Of all the secrets of the natural world explored by humans, the ultimate is the search for dark matter, a mysterious and invisible form of matter that many scientists believe actually holds the fabric of the universe together. And from intense studies, astronomers have come to one conclusion about the universe: that it either has enough energy density to stop expanding and collapse, or so little energy density that it never stops expanding.
However, gravity was believed to slow the expansion as the force of attraction brings matter closer, thus bringing all the components of the universe together. But in 1998, a supernova was observed from the Hubble telescope, which showed that the universe was expanding much slower than it is today. So, contrary to what was believed, the expansion was not slowing down due to gravity. Rather, it was accelerating. No one knew what caused this, so they simply named it ‘dark energy’.
It is fascinating to wonder what it might be composed of because it comprises of new elementary particles that have not yet been discovered- meaning it is distinct from ordinary matter such as protons, neutrons, electrons, and neutrinos. We can assess the amount of dark energy as we know how it affects the universe’s expansion. It is believed that 74% of the universe is composed of dark energy, and 21% is dark matter; the primary difference between the both being that dark matter is believed to consist of exotic particles that do not interact with normal matter (ironic that it is called normal, considering it only takes up 4% of the known cosmos) and dark energy, whose only proof of existence is the unexplained expansion of the universe. Furthermore, dark energy is believed to be ‘repulsive’ in nature, opposing the gravity that pulls the elements together, thus causing the expansion.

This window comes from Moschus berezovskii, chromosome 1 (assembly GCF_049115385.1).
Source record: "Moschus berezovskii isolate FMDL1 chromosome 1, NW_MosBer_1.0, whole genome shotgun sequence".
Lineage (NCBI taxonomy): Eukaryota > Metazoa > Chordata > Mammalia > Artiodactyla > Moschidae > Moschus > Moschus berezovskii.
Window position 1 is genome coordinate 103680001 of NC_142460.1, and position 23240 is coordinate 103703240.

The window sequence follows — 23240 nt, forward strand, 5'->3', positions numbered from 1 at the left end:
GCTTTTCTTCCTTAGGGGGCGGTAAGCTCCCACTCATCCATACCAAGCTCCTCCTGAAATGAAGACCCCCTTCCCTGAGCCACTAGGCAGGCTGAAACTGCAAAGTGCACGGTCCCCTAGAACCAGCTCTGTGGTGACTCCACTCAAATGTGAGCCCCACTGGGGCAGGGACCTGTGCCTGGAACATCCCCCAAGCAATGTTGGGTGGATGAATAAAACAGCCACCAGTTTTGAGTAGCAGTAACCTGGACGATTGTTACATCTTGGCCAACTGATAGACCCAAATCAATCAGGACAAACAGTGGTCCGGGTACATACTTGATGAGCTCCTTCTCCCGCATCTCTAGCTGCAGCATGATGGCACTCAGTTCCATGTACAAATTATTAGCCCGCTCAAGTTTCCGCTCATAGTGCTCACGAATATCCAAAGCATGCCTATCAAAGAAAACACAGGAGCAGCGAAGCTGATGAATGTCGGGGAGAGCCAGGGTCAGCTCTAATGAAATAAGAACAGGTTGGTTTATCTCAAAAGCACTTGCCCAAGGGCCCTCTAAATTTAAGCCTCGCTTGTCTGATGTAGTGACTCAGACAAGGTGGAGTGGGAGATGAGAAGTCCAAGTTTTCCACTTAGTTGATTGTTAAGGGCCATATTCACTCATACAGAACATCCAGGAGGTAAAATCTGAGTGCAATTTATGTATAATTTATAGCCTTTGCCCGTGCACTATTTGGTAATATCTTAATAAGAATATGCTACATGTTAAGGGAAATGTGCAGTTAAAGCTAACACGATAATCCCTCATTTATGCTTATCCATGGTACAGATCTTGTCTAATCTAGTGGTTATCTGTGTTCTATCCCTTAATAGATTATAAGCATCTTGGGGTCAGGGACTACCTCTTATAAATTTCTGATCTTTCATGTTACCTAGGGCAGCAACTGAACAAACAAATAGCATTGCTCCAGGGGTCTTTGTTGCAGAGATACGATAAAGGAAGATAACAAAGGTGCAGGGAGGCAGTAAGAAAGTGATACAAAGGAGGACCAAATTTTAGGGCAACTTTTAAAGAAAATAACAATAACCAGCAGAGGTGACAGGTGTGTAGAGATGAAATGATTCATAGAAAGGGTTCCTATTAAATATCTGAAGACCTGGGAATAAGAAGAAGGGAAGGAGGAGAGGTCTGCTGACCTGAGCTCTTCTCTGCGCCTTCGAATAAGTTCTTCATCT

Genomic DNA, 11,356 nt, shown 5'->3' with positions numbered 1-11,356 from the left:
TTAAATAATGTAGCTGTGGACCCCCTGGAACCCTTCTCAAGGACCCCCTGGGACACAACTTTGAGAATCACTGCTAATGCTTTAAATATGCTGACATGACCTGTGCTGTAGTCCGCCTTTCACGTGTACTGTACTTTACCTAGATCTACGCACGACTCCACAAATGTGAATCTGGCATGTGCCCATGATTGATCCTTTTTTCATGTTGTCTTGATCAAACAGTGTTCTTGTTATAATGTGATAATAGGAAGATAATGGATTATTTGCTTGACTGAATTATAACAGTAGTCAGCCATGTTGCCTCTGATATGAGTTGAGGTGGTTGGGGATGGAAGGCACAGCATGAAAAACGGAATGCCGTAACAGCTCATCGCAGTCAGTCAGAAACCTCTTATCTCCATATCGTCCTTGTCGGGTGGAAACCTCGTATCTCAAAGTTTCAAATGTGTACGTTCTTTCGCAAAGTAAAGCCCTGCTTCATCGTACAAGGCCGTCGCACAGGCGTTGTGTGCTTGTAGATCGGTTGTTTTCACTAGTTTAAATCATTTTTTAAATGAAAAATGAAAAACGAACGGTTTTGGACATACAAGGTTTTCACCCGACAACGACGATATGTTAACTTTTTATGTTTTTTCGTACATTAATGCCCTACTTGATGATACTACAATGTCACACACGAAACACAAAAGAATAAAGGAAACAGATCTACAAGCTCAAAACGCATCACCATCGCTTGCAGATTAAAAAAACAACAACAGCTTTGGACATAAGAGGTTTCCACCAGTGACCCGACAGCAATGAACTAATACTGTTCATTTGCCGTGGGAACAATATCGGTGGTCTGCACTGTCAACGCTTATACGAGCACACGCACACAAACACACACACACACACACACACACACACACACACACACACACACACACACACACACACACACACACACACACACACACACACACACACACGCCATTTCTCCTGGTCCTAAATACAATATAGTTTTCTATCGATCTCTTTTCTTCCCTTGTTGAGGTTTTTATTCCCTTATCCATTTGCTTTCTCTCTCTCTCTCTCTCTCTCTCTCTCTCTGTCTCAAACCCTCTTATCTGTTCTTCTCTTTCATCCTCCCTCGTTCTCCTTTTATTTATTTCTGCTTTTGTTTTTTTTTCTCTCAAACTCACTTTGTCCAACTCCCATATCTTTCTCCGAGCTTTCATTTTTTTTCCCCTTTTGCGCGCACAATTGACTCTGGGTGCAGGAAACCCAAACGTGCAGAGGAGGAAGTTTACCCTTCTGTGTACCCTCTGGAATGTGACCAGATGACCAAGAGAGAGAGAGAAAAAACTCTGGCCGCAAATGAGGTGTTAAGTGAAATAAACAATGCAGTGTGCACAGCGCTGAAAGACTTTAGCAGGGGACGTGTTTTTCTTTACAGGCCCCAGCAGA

Middle school taught us that Milky Way is shaped like a disc, approximately 100,000 light-years across. According to the laws of gravity, the stars closer to the center of the galaxy should move faster than those farther. But it was found that, in both cases, they orbited the center at about the same speed. This fuelled the theory that something outside the galaxy is propelling the stars: dark matter.
Because of their names, it’s easy to get confused between dark matter and dark energy. Though they are conceptually related, their effects on the cosmos are surprisingly dissimilar. In short, dark matter attracts and dark energy repels. While dark matter acts on individual galaxies and visible matter and pulls it inward, dark energy exerts influence on the largest cosmic scale, pushing galaxies outward, causing the expansion.
Dark matter and dark energy appear to be competing forces, the only similarities being that they were both formed during the big bang and that they remain mysterious. Although there is little evidence backing the existence of either, dark matter and dark energy present a promising path to finding the true nature of the universe and predicting how massive clusters of galaxies will behave and fit into what we know about the ‘cosmic web’.